Before the Downtown El Paso arena ever comes to fruition, there are several steps the city needs to take, including resolving pending litigation, completing an archeological study and evaluating how much more funding is needed.
And El Paso isn’t the only community exploring or building an arena. Across the country, arenas are big business.
Peter Luukko, chairman of global venue management company Oak View Group Facilities, said the industry surrounding arenas is strong but looks different in different communities.
Some projects are publicly financed, some are private and some are public-private partnerships. For example, Oak View Group is currently working with the city of Savannah, Georgia, on its new $165 million multipurpose arena.
“I think we’re seeing a combination of new facilities and facilities being replaced because they’re outdated,” Luukko said. “We’re seeing places like El Paso where there isn’t really a true venue, and markets that have grown in population from 300,000 to a million and can be served by an arena.”
The Wall Street Journal reported in November that Oak View Group, which is based in Los Angeles, is slated to develop eight new arenas with 10,000 to 18,000 seats over the next three years – a $3.9 billion investment. Six of the arenas will not have professional sports teams as anchors but will focus on concerts, tapping into the live-music boom.
Luukko told El Paso Inc. that there’s been a trend of more live music at multipurpose centers. Oak View Group also works with arenas to book concerts and other events.
“When you’re booking a show and you see there’s a new facility in the market that hasn’t had entertainment and is starving for it, it becomes very attractive,” Luukko said.
Sam Rodriguez, city engineer, said the city of El Paso has not explored different types of financing models but will consider funding sources like partnerships and tax increment reinvestment zones, as well as things like venue and seat naming rights.
The city is still in litigation over a lawsuit filed in relation to the long-delayed Multipurpose Performing Arts and Entertainment Center, commonly referred to as the arena. There are still injunctions in place that prevent city officials from moving onto design, financing and construction aspects of the project.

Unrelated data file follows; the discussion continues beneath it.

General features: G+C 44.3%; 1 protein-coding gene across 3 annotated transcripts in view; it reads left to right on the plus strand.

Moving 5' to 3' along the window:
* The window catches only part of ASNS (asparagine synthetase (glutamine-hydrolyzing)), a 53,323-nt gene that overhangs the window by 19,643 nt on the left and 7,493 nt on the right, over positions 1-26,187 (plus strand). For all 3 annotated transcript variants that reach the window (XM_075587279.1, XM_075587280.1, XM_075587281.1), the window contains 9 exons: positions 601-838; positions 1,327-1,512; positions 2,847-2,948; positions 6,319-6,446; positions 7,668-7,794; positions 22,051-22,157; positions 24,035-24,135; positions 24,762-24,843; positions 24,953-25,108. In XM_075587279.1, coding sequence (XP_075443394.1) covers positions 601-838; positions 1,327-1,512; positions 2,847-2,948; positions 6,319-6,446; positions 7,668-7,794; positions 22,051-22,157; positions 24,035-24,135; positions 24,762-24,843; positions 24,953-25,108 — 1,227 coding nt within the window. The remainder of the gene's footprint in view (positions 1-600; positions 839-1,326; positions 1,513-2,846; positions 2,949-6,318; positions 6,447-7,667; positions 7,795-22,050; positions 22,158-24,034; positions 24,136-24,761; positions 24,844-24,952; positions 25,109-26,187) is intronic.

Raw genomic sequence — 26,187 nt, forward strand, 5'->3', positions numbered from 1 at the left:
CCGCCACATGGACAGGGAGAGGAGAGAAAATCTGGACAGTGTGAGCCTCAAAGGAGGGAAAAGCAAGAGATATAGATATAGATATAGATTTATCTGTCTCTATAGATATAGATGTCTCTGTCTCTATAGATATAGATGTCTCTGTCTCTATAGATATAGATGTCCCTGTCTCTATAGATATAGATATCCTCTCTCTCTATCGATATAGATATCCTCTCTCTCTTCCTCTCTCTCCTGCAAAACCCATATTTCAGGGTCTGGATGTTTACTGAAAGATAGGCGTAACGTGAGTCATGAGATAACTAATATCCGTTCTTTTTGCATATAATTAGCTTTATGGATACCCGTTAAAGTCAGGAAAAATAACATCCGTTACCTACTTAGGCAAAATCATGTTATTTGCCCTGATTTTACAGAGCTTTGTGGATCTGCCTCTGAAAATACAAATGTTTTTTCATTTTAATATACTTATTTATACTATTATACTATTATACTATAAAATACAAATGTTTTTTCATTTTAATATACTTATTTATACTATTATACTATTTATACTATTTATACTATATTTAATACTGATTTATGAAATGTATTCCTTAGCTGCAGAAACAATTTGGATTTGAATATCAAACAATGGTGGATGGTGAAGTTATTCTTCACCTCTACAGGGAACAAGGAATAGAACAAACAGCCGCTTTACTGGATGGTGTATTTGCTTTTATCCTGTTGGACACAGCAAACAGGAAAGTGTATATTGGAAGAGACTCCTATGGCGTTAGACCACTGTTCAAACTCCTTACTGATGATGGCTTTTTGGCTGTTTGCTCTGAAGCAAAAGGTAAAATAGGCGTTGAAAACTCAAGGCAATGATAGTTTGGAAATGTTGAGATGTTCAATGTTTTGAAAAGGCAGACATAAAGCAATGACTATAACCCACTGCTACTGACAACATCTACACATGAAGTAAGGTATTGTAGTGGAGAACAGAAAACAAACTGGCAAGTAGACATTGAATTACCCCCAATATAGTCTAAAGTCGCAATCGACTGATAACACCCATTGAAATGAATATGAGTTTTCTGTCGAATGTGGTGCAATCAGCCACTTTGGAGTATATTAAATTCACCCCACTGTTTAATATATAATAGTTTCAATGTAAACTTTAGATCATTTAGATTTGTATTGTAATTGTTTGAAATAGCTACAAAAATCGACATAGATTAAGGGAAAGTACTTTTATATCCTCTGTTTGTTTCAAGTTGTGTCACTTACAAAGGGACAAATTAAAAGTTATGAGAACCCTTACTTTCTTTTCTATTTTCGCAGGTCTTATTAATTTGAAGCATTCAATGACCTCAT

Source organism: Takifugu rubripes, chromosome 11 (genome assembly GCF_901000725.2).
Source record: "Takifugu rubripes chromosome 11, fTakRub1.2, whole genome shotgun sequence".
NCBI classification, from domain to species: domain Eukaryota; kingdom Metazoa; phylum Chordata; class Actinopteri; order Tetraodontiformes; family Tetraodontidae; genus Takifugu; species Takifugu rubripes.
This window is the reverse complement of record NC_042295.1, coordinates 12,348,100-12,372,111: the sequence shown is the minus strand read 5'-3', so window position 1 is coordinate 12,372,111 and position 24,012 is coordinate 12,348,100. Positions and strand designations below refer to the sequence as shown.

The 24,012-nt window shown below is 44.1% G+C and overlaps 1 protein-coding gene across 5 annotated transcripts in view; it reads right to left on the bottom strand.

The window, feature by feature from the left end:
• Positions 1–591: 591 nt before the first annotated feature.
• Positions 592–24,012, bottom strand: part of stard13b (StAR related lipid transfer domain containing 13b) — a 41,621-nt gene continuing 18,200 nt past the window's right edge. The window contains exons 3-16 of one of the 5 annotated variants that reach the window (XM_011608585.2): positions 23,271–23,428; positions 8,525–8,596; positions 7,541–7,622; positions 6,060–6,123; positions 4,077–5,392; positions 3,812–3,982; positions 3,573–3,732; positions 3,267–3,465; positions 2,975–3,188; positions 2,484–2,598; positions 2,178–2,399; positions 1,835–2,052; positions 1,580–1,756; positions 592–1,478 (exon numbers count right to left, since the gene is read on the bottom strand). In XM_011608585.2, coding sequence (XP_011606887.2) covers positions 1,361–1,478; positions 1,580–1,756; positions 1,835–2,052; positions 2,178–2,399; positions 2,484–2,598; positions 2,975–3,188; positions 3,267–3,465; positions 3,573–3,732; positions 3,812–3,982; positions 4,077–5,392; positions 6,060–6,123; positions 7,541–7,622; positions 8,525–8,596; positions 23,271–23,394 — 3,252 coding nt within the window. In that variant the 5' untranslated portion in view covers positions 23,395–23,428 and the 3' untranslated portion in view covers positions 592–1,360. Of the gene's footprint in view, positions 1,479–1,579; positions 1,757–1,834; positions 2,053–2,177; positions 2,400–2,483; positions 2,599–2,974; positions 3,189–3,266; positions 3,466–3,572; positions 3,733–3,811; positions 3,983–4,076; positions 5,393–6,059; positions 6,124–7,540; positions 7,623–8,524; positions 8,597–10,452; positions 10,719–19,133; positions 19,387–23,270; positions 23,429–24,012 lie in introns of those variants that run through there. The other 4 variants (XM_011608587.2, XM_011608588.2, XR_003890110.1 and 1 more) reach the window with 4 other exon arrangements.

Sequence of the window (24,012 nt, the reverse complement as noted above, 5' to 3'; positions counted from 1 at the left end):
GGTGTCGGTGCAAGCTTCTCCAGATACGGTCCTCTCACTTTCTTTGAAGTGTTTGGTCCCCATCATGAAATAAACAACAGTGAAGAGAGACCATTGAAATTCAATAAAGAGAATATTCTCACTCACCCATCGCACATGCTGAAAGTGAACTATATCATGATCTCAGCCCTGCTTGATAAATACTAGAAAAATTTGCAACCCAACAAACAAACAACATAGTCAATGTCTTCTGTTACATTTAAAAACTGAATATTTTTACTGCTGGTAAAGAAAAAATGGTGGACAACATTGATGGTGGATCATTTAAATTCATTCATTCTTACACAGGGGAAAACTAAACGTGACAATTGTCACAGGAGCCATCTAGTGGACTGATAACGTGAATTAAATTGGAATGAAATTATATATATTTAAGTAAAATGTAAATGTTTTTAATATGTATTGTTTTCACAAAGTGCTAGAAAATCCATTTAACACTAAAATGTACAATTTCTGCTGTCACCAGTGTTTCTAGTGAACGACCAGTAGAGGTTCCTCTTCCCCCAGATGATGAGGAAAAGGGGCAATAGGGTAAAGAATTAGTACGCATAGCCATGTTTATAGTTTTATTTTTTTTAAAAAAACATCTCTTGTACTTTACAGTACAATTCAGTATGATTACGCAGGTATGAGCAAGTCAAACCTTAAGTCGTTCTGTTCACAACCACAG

On Jan. 17, the Texas Supreme Court declined to take up an appeal by historian and UTEP professor Max Grossman, who alleges voters never approved the arena for sports use and that the facility shouldn’t be built in the designated footprint because of the area’s historical significance.
Since the Supreme Court declined to hear the case, the ruling of the 3rd Court of Appeals becomes the law that binds the city, said City Attorney Karla Nieman.
That ruling found sports is allowed at the multipurpose center, and the city can tap into other sources of funding to supplement the project. El Paso Mayor Dee Margo has said that the multipurpose center, originally budgeted at $180 million, could cost as much as $250 million today – or more.
The opponents in the case have until Monday to ask for a rehearing, a city spokeswoman said.
The city is also working with Moore Archeological Consulting to conduct a study of the arena footprint. Rodriguez said any artifacts found at the site would eventually reside at the UTEP Centennial Museum.
The city is still in litigation in the 8th Court of Appeals over a lawsuit filed by Grossman and two remaining residents of the Duranguito area. Nieman said she expects litigation to finish by the end of 2020.
“The total amount of money we’ve paid for lawyers is closer to $3 million,” Nieman said. “Maybe roughly half was related to litigation and the other half to acquisition.”
The multipurpose center was part of the 2012 quality of life bond election, and Rodriguez said the longer the project is delayed the more it will cost.
“With the delays from the lawsuits, we have lost value of money on that $180 million,” Rodriguez said. “It’s going to put us into a very challenging position moving forward on being able to secure additional funds for the facility.”
Luukko said an arena’s success depends in part on the support of a community.
“The community has to believe in it as an asset, and it has to feel welcomed,” Luukko said. “I think a lot is how you kick the project off, the support you have behind it, community events.”
Proponents of the arena say it’s a necessary part of the plan to continue revitalizing and strengthening Downtown.
There has been significant investment in the Downtown area over the last 10 years, including multimillion-dollar hotel renovations, new office towers and changing ownership of some of the city’s landmark buildings.
“The (multipurpose center) is a piece of the puzzle and we have to take into account what else is happening Downtown,” Rodriguez said. “The (multipurpose center) is just going to add to Downtown, and it’s the results of the policies City Council has put in place.”
Email El Paso Inc. reporter Sara Sanchez at email@example.com or call (915) 534-4422, ext. 105.